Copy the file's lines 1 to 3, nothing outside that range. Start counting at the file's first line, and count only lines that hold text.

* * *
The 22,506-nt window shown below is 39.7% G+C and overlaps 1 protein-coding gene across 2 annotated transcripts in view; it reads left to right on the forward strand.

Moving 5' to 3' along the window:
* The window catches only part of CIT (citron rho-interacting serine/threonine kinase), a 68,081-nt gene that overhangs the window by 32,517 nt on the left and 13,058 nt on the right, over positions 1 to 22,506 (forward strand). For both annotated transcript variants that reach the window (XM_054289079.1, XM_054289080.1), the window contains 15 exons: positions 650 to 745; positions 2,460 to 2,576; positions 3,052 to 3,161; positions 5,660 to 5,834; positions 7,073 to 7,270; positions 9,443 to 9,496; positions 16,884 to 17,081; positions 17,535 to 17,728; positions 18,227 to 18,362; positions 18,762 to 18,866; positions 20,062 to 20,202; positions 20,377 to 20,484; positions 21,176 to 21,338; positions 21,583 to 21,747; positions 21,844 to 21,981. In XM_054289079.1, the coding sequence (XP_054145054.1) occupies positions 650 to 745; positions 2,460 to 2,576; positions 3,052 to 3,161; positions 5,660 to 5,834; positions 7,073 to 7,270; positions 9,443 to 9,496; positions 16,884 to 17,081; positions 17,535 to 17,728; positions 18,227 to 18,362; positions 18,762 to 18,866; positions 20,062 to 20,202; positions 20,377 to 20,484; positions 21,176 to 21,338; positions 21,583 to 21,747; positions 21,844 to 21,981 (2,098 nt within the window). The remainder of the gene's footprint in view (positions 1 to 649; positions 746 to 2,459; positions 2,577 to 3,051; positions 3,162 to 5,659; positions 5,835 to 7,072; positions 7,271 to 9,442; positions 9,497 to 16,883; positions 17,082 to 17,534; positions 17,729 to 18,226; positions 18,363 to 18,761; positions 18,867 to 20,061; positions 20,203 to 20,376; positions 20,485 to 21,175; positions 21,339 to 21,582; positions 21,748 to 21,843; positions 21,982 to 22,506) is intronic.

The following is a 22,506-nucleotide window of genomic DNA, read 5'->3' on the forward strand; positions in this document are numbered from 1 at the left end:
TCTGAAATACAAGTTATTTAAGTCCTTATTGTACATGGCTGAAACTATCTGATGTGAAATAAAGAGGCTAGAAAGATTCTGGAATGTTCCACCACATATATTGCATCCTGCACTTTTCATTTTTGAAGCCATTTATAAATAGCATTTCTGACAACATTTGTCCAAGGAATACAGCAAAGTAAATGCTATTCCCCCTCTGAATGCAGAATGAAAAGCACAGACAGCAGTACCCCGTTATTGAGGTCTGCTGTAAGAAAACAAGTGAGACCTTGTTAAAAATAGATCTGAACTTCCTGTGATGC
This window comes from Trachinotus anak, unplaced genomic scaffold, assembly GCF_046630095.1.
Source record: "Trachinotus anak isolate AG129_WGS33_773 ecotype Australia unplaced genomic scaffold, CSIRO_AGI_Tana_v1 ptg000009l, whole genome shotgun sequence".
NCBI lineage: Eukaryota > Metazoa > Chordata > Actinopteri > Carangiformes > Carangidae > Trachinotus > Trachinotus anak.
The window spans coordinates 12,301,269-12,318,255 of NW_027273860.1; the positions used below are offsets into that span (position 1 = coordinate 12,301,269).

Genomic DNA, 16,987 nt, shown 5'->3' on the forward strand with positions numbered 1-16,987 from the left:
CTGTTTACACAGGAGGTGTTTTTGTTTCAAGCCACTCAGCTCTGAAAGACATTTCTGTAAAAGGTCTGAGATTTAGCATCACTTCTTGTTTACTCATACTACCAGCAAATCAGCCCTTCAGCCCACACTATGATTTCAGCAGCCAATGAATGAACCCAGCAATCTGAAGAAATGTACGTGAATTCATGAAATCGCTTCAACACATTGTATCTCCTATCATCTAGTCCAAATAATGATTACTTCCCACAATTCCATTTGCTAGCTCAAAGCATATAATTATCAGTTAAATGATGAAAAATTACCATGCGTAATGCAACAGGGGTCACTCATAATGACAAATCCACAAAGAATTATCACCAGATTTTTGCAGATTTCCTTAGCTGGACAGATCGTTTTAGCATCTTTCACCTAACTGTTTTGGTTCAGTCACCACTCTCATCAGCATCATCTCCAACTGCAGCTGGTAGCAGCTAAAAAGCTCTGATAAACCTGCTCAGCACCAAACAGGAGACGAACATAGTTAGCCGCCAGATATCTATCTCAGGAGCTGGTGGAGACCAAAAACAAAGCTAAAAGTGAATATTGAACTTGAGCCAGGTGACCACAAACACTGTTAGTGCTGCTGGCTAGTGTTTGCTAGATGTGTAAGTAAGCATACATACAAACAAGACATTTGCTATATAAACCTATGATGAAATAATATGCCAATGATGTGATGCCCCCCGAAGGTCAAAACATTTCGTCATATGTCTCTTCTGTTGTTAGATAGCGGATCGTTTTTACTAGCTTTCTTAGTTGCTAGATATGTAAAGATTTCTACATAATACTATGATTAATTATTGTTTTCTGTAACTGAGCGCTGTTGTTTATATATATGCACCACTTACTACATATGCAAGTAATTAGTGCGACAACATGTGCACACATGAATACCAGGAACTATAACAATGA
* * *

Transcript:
The 22,506-nt window shown below is 39.7% G+C and overlaps 1 protein-coding gene across 2 annotated transcripts in view; it reads left to right on the forward strand.

Moving 5' to 3' along the window:
* The window catches only part of CIT (citron rho-interacting serine/threonine kinase), a 68,081-nt gene that overhangs the window by 32,517 nt on the left and 13,058 nt on the right, over positions 1 to 22,506 (forward strand). For both annotated transcript variants that reach the window (XM_054289079.1, XM_054289080.1), the window contains 15 exons: positions 650 to 745; positions 2,460 to 2,576; positions 3,052 to 3,161; positions 5,660 to 5,834; positions 7,073 to 7,270; positions 9,443 to 9,496; positions 16,884 to 17,081; positions 17,535 to 17,728; positions 18,227 to 18,362; positions 18,762 to 18,866; positions 20,062 to 20,202; positions 20,377 to 20,484; positions 21,176 to 21,338; positions 21,583 to 21,747; positions 21,844 to 21,981. In XM_054289079.1, the coding sequence (XP_054145054.1) occupies positions 650 to 745; positions 2,460 to 2,576; positions 3,052 to 3,161; positions 5,660 to 5,834; positions 7,073 to 7,270; positions 9,443 to 9,496; positions 16,884 to 17,081; positions 17,535 to 17,728; positions 18,227 to 18,362; positions 18,762 to 18,866; positions 20,062 to 20,202; positions 20,377 to 20,484; positions 21,176 to 21,338; positions 21,583 to 21,747; positions 21,844 to 21,981 (2,098 nt within the window). The remainder of the gene's footprint in view (positions 1 to 649; positions 746 to 2,459; positions 2,577 to 3,051; positions 3,162 to 5,659; positions 5,835 to 7,072; positions 7,271 to 9,442; positions 9,497 to 16,883; positions 17,082 to 17,534; positions 17,729 to 18,226; positions 18,363 to 18,761; positions 18,867 to 20,061; positions 20,203 to 20,376; positions 20,485 to 21,175; positions 21,339 to 21,582; positions 21,748 to 21,843; positions 21,982 to 22,506) is intronic.